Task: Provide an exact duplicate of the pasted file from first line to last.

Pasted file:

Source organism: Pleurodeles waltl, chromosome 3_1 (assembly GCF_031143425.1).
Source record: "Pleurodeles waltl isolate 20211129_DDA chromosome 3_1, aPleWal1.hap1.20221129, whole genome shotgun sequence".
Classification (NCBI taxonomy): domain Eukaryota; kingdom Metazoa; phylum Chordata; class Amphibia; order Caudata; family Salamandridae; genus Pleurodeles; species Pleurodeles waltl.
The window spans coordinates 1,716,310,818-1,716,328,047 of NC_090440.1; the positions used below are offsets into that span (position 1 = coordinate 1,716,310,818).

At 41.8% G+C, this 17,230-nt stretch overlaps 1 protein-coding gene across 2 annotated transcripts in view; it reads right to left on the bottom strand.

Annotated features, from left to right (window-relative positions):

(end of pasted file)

Source organism: Pleurodeles waltl, chromosome 3_1 (assembly GCF_031143425.1).
Source record: "Pleurodeles waltl isolate 20211129_DDA chromosome 3_1, aPleWal1.hap1.20221129, whole genome shotgun sequence".
Classification (NCBI taxonomy): domain Eukaryota; kingdom Metazoa; phylum Chordata; class Amphibia; order Caudata; family Salamandridae; genus Pleurodeles; species Pleurodeles waltl.
The window spans coordinates 1,716,310,818-1,716,328,047 of NC_090440.1; the positions used below are offsets into that span (position 1 = coordinate 1,716,310,818).

At 41.8% G+C, this 17,230-nt stretch overlaps 1 protein-coding gene across 2 annotated transcripts in view; it reads right to left on the bottom strand.

Annotated features, from left to right (window-relative positions):